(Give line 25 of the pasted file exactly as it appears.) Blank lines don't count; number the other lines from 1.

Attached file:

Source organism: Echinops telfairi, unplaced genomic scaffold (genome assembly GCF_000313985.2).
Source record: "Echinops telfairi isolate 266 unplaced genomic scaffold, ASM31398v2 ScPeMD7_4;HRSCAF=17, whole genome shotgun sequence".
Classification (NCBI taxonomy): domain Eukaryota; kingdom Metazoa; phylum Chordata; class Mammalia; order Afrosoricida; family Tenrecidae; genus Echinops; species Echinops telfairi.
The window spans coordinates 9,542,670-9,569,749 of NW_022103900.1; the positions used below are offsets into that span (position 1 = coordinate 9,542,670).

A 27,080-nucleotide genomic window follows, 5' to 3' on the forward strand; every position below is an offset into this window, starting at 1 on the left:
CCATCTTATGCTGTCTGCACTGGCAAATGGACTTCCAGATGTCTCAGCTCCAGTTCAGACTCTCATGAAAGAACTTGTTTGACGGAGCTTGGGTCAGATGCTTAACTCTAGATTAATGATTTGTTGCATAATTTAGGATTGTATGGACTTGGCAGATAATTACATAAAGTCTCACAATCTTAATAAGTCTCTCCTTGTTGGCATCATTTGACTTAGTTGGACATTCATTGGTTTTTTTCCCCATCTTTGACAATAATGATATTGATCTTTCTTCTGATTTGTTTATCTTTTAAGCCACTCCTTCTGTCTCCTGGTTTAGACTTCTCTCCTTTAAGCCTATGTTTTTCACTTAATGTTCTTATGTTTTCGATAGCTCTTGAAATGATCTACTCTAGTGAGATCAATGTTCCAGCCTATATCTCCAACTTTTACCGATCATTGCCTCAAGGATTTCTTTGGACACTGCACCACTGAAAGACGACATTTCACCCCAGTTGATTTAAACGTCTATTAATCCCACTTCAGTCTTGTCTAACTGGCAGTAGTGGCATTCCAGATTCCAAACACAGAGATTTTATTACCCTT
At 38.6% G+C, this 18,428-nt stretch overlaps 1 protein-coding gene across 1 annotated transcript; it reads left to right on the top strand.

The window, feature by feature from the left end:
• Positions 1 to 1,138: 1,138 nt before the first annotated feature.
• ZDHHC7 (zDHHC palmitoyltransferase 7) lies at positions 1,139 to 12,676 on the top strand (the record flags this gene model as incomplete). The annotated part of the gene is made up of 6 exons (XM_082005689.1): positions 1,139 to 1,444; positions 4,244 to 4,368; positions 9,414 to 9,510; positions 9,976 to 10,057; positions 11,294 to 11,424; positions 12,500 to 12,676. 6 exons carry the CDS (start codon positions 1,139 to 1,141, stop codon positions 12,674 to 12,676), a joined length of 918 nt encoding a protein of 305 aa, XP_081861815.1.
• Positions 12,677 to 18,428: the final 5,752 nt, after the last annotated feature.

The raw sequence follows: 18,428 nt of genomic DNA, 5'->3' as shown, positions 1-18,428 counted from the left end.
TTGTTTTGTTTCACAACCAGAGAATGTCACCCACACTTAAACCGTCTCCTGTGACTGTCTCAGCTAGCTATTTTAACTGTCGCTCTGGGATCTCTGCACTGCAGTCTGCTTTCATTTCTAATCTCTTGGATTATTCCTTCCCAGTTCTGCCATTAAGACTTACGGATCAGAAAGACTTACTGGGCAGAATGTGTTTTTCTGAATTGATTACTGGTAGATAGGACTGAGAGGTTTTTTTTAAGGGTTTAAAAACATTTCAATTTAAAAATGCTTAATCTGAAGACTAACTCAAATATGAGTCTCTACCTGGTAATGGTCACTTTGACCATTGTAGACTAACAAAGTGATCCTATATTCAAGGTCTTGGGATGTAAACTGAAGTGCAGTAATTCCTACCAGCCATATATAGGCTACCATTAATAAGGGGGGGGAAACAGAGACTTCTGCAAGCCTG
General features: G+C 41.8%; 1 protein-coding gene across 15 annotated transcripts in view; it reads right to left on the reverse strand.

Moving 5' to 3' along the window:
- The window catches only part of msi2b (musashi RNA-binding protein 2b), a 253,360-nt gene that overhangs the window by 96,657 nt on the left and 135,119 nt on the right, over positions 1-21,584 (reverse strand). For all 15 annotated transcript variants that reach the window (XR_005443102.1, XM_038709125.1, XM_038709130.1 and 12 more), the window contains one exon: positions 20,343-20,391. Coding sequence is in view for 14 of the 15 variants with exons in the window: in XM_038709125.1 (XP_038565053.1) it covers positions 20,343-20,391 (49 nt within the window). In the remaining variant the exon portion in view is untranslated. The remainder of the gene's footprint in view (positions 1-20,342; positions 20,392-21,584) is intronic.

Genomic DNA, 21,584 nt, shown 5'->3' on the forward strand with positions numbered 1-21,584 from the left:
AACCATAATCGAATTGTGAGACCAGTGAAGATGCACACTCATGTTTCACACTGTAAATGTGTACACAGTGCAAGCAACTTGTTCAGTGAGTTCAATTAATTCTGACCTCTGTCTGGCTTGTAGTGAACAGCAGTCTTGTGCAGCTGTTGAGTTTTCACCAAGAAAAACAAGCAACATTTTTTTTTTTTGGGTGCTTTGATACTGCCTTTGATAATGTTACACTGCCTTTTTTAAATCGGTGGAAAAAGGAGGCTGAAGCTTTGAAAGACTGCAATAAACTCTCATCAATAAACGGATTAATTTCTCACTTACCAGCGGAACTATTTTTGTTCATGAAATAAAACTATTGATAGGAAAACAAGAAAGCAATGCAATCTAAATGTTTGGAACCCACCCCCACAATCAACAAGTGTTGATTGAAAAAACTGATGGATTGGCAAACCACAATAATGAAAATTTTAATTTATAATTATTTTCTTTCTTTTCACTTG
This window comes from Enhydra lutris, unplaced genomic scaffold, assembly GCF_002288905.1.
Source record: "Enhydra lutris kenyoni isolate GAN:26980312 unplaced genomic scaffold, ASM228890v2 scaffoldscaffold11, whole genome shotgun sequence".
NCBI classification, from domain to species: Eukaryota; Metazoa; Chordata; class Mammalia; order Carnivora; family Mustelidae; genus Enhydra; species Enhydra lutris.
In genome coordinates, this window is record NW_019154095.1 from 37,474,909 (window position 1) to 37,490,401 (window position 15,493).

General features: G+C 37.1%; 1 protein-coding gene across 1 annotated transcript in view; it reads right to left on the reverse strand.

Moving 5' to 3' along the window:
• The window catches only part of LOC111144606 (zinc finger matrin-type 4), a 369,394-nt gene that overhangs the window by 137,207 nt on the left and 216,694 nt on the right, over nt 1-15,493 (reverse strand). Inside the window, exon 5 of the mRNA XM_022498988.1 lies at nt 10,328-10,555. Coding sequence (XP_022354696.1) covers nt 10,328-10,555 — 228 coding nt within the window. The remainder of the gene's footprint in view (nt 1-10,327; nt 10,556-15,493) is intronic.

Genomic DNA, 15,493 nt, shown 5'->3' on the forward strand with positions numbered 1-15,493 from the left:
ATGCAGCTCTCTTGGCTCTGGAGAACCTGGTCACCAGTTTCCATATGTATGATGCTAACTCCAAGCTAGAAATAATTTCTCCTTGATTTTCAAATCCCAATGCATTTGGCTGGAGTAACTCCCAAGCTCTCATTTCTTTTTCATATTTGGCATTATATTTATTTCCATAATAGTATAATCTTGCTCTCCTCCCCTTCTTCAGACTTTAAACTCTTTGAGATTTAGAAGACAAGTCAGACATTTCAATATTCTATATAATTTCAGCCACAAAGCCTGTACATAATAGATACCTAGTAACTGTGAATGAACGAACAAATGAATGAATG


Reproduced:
• The window catches only part of LOC111144606 (zinc finger matrin-type 4), a 369,394-nt gene that overhangs the window by 137,207 nt on the left and 216,694 nt on the right, over nt 1-15,493 (reverse strand). Inside the window, exon 5 of the mRNA XM_022498988.1 lies at nt 10,328-10,555. Coding sequence (XP_022354696.1) covers nt 10,328-10,555 — 228 coding nt within the window. The remainder of the gene's footprint in view (nt 1-10,327; nt 10,556-15,493) is intronic.